Moving Your Studies Forward with Alternative Credentialing

The future is here and it is very, very digital. Alternative credentialing, or “non-degree” programs are all the rage in the post-secondary circuit. And for good reason.

Employers today are increasingly looking for more than just a BA on a resume. The job market is saturated and more often than not, simply having a degree isn’t enough to guarantee that a new graduate will successfully break into it. The days of four years of post-secondary education followed by a new suit and a new position are long gone and in their place are young degree holders wondering just what to do with their four years and piece of parchment.

Alternative credentialing is the way forward without interfering with traditional studies. MOOC’s (Massive Open Online Courses), Online Bootcamps, Digital Badges and Certificate Programs are becoming increasingly popular as they give students real-world, relevant skills in a variety of areas in an online format. Going to school, but want to learn how to code websites for work? Take a MOOC. Want to work in Public Relations, but don’t know where to start? Try a bootcamp. Wondering if you can squeeze the extra hours of learning into your already packed schedule? No problem because most alternative credential courses are module based, freeing you up to do the work whenever you want.

“Many of our students are juggling work with other degree programs,” says Perry Gross, Admissions Officer at Ashton College. “They come to us because they need certification in a very specific area, but they want to do it on their own time. Our online learning department has grown tremendously over the past few years.”

Module based courses and workshops free students up to work at their own pace and whenever is convenient for them. As financial expectations placed on students grow, many are forced to live a frenetic lifestyle, running from class to work and back to class all over again. As a result, students are taking longer and longer to graduate from post-secondary institutions. And when they do, many don’t have the right skillset.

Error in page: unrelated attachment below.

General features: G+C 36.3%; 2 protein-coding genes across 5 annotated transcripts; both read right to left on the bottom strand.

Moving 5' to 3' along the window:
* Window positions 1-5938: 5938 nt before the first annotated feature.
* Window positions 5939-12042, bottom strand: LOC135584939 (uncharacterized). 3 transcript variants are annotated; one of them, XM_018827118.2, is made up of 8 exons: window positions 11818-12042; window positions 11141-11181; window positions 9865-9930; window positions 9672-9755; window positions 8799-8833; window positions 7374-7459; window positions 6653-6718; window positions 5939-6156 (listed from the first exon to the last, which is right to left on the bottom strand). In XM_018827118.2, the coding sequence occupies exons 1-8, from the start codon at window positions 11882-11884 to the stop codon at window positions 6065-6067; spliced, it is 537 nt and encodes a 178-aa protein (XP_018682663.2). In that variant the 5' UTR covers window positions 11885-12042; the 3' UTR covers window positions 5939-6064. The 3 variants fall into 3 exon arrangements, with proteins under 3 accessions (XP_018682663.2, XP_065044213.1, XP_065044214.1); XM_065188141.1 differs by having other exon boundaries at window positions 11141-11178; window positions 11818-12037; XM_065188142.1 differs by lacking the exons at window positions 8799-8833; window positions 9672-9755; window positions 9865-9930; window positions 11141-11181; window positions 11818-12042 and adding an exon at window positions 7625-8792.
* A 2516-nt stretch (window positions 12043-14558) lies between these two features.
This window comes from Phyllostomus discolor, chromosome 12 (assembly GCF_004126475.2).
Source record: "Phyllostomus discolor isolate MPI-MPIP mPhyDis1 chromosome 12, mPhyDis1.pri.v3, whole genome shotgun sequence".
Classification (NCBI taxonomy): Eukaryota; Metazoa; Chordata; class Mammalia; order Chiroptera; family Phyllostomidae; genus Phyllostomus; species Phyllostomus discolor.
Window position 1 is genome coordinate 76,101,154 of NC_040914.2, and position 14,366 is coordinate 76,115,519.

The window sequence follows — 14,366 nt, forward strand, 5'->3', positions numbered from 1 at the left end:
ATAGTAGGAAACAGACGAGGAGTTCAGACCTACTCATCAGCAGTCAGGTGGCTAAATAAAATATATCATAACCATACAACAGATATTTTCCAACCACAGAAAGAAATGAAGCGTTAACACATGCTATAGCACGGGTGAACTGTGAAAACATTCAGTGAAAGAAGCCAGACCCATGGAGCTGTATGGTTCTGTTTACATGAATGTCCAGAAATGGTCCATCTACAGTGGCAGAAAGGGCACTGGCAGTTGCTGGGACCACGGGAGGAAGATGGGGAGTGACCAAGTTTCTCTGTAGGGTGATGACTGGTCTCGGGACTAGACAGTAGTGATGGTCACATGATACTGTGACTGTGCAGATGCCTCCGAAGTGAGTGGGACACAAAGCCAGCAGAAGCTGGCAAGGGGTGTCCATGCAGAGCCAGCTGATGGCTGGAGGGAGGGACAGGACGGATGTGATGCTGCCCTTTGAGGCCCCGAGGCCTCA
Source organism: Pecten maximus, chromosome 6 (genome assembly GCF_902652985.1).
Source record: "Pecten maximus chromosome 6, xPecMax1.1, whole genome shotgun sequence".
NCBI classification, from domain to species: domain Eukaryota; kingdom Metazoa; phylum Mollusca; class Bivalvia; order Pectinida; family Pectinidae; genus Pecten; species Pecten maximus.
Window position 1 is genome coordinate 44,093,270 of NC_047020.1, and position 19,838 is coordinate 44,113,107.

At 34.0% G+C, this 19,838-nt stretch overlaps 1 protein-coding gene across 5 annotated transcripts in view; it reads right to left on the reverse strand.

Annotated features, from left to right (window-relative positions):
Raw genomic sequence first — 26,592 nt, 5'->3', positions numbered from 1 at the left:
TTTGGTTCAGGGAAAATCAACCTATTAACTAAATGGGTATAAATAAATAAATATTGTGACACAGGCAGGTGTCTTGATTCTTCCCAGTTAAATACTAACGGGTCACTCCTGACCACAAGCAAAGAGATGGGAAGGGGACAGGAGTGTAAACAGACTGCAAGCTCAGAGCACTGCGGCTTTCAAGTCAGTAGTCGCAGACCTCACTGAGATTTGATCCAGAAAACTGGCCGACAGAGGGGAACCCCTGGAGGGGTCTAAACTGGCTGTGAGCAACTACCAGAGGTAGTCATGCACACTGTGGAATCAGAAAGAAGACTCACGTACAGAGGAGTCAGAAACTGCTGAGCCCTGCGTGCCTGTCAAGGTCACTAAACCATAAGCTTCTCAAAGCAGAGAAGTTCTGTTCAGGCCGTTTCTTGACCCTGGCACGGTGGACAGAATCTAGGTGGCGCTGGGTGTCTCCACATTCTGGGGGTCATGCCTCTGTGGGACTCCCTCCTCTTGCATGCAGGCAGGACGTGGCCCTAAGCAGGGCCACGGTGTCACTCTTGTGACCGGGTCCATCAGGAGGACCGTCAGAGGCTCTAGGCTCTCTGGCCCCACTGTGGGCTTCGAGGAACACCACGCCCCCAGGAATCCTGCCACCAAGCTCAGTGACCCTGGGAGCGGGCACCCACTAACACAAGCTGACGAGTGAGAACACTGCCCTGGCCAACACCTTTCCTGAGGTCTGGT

“A degree says something about you, it says that you can think critically and work hard. But it doesn’t necessary show employers that you can do the job that you apply for,” says Gross.

Employers know this and that’s why many offer paid support for new hires to enroll in alternative credential courses to round out their skillset.

“Take our CFP (Certified Financial Planner) program for example,” says Gross. “Insurance companies phone us up and send over teams of new hires to get certified.”

The government is also on board with alternative credentialing. Grants and scholarships are available for short-term courses aimed at filling in education gaps and helping with job skill development. For the disadvantaged who cannot afford the high cost of post-secondary education, but want to work, funding is available for job training programs across the country.

However, proponents of the more traditional models of learning point to the low completion rate of MOOC’s and other such online programs. While online degree programs do have a similar completion rate as in-class programs due to the high tuition costs, alternative credential programs typically see much lower numbers of graduating students. As such programs and courses are in their relative infancy, they are still not viewed in the same light as degree programs. But where there is consensus among educators is in the fact that demand for alternative credentialing is increasing.

“People want to learn,” says Gross. “And they’re going to do it however they can.

About the Author

Adam Bajan is a writer and PR Specialist. He holds a Master’s degree in communication and a Public Relations certificate from Simon Fraser University.

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